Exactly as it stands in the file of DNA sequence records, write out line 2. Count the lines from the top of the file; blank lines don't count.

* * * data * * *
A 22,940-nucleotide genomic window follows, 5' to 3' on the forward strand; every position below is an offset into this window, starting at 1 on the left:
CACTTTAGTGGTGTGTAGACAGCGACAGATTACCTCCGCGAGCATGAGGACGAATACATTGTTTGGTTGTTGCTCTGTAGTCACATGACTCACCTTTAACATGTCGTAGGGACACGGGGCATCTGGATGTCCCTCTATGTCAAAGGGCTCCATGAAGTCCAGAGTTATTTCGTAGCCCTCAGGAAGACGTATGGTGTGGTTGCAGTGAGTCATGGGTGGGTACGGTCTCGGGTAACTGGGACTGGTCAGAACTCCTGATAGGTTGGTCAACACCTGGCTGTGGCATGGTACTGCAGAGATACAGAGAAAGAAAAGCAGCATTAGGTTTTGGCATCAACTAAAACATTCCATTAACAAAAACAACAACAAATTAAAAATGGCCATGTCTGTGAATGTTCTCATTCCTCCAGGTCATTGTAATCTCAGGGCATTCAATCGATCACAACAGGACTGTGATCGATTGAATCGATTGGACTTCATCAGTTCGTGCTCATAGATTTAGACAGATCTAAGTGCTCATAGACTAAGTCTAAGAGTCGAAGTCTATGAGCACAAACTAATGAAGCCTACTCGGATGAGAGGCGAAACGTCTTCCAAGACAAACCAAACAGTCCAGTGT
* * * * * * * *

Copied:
CACTTTAGTGGTGTGTAGACAGCGACAGATTACCTCCGCGAGCATGAGGACGAATACATTGTTTGGTTGTTGCTCTGTAGTCACATGACTCACCTTTAACATGTCGTAGGGACACGGGGCATCTGGATGTCCCTCTATGTCAAAGGGCTCCATGAAGTCCAGAGTTATTTCGTAGCCCTCAGGAAGACGTATGGTGTGGTTGCAGTGAGTCATGGGTGGGTACGGTCTCGGGTAACTGGGACTGGTCAGAACTCCTGATAGGTTGGTCAACACCTGGCTGTGGCATGGTACTGCAGAGATACAGAGAAAGAAAAGCAGCATTAGGTTTTGGCATCAACTAAAACATTCCATTAACAAAAACAACAACAAATTAAAAATGGCCATGTCTGTGAATGTTCTCATTCCTCCAGGTCATTGTAATCTCAGGGCATTCAATCGATCACAACAGGACTGTGATCGATTGAATCGATTGGACTTCATCAGTTCGTGCTCATAGATTTAGACAGATCTAAGTGCTCATAGACTAAGTCTAAGAGTCGAAGTCTATGAGCACAAACTAATGAAGCCTACTCGGATGAGAGGCGAAACGTCTTCCAAGACAAACCAAACAGTCCAGTGT